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The Killid Group

Petraeus, eight months to win or lose

Written by Killid commentary
Saturday, 09 April 2011 10:40

Petraeus, eight months to win or lose U.S.'s war hero and the man his President chose to turn the tide in the war in Afghanistan is set to leave at the end of this year. He has considered the results of his counterinsurgency prescription "fragile and reversible".  He has eight months to show that under him things have got better. It seems difficult, so far.
The 59-year-old four-star U.S. military general, David Howell Petraeus, will leave Afghanistan along with thousands of U.S.-NATO troops who have served under his so-called "surge" project over the past one year.
He replaced Gen. Stanley McChrystal as the top commander of all U.S.-NATO forces in Afghanistan in June 2010 after McChrystal was sacked for his bizarre criticisms of senior officials in President Obama's administration which were published in a Rolling Stone story.
Gen. Petraeus is widely appreciated in the U.S. for his critical role in the de-escalation of armed violence in Iraq during his tenure as Commanding General of Multi-National Force - Iraq (MNF-I) from January 2007 to September 2008. From October 2008 to June 2010, Mr. Petraeus served as commander of the U.S. Central Command (USCENTCOM). He is the architect and mastermind of the U.S. military's new counterinsurgency doctrine (COIN) which apparently emphasizes on the protection of civilian communities as a tactic to 'win hearts and minds' and defeat the enemy.
News about Petraeus's departure has been disseminated in the mainstream U.S. media and are yet to be formally approved by the Pentagon but by December 2011 he would have completed his 18-month mission and the high-profile general has shown no interests in extending his current duty for another year.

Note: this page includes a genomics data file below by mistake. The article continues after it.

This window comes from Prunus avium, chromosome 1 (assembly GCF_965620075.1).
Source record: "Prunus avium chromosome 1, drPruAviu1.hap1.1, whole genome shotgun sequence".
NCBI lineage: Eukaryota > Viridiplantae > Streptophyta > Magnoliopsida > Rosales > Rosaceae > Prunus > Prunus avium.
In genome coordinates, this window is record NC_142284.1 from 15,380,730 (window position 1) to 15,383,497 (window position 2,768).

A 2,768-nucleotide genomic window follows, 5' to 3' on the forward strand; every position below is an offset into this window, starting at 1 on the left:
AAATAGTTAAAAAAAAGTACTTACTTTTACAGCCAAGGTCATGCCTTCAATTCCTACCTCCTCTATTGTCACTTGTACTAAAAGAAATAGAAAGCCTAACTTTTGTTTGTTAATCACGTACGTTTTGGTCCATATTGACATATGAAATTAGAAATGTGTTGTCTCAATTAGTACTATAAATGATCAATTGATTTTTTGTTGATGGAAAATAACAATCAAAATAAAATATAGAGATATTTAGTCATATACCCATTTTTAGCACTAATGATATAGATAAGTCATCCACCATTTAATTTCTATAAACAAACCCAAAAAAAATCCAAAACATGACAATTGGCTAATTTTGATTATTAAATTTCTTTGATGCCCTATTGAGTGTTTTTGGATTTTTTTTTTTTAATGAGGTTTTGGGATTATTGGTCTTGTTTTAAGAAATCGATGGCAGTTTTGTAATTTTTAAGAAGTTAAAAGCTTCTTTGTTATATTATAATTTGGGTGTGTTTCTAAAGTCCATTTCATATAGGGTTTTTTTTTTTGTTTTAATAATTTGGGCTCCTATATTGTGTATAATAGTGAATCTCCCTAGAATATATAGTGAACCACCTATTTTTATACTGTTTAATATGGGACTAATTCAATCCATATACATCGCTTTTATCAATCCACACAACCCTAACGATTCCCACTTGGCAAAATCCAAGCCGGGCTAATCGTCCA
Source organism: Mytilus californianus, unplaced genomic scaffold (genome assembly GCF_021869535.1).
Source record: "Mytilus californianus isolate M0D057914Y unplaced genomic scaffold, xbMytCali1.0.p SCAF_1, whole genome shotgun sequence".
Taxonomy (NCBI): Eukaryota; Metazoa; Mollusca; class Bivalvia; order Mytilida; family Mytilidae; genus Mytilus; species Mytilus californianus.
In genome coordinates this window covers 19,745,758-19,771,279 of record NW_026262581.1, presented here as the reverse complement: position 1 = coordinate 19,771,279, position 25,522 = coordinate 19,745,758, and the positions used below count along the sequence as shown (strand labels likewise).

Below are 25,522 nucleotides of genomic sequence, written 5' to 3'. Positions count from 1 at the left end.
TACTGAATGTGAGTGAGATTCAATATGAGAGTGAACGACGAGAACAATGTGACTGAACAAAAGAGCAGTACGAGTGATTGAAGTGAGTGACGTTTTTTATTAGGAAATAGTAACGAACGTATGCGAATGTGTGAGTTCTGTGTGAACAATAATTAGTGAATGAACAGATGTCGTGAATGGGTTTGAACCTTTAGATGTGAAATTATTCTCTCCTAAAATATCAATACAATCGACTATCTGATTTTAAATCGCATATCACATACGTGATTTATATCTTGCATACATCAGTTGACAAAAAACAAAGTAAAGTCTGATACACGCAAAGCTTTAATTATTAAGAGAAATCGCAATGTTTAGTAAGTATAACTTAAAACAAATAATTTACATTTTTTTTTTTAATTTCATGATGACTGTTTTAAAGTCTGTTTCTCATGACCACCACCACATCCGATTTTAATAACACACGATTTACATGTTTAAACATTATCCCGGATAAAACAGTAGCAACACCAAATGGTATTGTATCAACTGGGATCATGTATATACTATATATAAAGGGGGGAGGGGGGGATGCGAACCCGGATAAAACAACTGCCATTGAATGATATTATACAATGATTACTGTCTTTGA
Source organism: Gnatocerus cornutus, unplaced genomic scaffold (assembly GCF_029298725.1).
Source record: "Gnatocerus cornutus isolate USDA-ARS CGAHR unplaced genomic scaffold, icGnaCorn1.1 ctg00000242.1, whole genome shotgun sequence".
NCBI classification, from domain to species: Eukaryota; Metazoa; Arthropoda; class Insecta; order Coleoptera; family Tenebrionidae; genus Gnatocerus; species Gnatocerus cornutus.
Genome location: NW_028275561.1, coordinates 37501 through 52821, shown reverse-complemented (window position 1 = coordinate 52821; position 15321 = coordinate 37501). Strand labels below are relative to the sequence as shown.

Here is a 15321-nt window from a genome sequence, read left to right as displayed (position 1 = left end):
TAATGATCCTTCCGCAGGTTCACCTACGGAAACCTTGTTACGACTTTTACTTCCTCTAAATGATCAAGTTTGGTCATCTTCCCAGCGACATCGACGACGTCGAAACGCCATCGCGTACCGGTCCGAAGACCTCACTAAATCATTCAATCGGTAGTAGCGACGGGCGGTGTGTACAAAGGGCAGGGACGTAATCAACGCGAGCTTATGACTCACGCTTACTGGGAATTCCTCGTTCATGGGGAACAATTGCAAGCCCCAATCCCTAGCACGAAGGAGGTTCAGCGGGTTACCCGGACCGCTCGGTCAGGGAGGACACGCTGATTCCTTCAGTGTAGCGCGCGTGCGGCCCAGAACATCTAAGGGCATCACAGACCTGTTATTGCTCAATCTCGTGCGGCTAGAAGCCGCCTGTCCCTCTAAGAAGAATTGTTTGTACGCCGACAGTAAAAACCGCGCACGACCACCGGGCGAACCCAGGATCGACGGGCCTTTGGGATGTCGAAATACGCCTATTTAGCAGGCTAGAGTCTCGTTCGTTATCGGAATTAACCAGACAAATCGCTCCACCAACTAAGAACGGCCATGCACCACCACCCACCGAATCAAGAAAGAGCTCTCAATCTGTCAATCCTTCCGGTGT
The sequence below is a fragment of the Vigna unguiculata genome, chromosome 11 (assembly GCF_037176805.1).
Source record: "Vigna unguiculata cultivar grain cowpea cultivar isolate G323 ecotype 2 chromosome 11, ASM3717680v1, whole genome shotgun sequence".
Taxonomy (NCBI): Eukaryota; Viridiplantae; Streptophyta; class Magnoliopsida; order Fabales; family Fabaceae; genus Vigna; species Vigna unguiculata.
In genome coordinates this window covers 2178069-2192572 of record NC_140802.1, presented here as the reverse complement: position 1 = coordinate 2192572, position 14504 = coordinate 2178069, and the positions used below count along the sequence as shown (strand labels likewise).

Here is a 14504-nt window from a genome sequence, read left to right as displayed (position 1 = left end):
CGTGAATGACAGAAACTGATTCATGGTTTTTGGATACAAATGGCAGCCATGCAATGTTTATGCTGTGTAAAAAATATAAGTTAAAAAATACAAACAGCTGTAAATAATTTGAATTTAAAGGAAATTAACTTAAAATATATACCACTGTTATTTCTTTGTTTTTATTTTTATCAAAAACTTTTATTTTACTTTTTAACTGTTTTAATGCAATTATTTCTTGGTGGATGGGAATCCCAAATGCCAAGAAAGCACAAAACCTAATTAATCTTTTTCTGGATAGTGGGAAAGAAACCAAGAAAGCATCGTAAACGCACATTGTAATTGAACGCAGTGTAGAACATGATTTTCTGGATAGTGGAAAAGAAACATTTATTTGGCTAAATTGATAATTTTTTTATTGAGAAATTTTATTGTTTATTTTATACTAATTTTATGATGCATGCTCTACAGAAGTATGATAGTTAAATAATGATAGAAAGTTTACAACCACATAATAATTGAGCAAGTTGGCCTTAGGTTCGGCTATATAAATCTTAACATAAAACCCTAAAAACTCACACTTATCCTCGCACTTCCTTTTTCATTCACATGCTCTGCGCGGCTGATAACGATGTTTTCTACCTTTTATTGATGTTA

Difficult, if not impossible
Right from his arrival to Afghanistan in July 2010, Gen. Petraeus found himself leading a difficult war in which his counterinsurgency prescription appears to be less effective if not totally ineffective.
U.S.-NATO's official rhetoric, however, is that Gen. Petraeus has managed to turn the tide in Afghanistan and has "weakened" the insurgency. In his own testimony to the U.S. Congress in March, Petraeus said that his tactical military achievements were "fragile and reversible".
In the eyes of ordinary Afghans, meanwhile, Gen. Petraeus and his military surge has done little to protect them from the harms of the conflict. Indeed Taliban insurgents were blamed for an overwhelming majority of the over 2,770 civilian deaths in 2010 as reported by the UN but it also pointed to the failure of Gen. Petraeus's COIN strategy which heavily emphasizes on the protection of civilians.
Although allied in principle, Afghan President Hamid Karzai has turned to be a challenge than a genuine partner for Gen. Petraeus. Civilian casualties resulting from U.S.-NATO military operations have been contentious and highly controversial issues which have tarnished trust and partnership between Karzai and Petraeus. In March, President Karzai rebuffed Gen. Petraeus's rare apology on the killing of 9 Afghan children at a U.S.-NATO airstrike in the eastern Kunar Province.
The next eight months are crucial in Gen. Petraeus' calendar. As he approaches to the end of his assignment, he has to demonstrate that, at least militarily, things have got better in Afghanistan under his leadership. This is a difficult job, if not impossible.
Although he boasts about breaking the backbone of the Taliban, Gen. Petraeus does not deserve to be commended for one thing: a de-escalation of armed violence in Afghanistan and the protection of civilians from the harms of war.

Comments (1)

  • Saturday, 07 April 2012 06:30 | DE Teodoru
    As in Vietnam, we plan operational program as if enemy cannot muck it up at critical junctures. Petraeus is a SURGEon who screwed up a major SURGEry and now insists that he has a right to impose himself as a SURGEon on Afghanistan whether it likes it or not because his reputation as a SURGEon is at stake....Well finally, Obama realized that we can't afford to keep giving Petraeus all the equipment he needs in trying to retrive his unearned reputation with the media.

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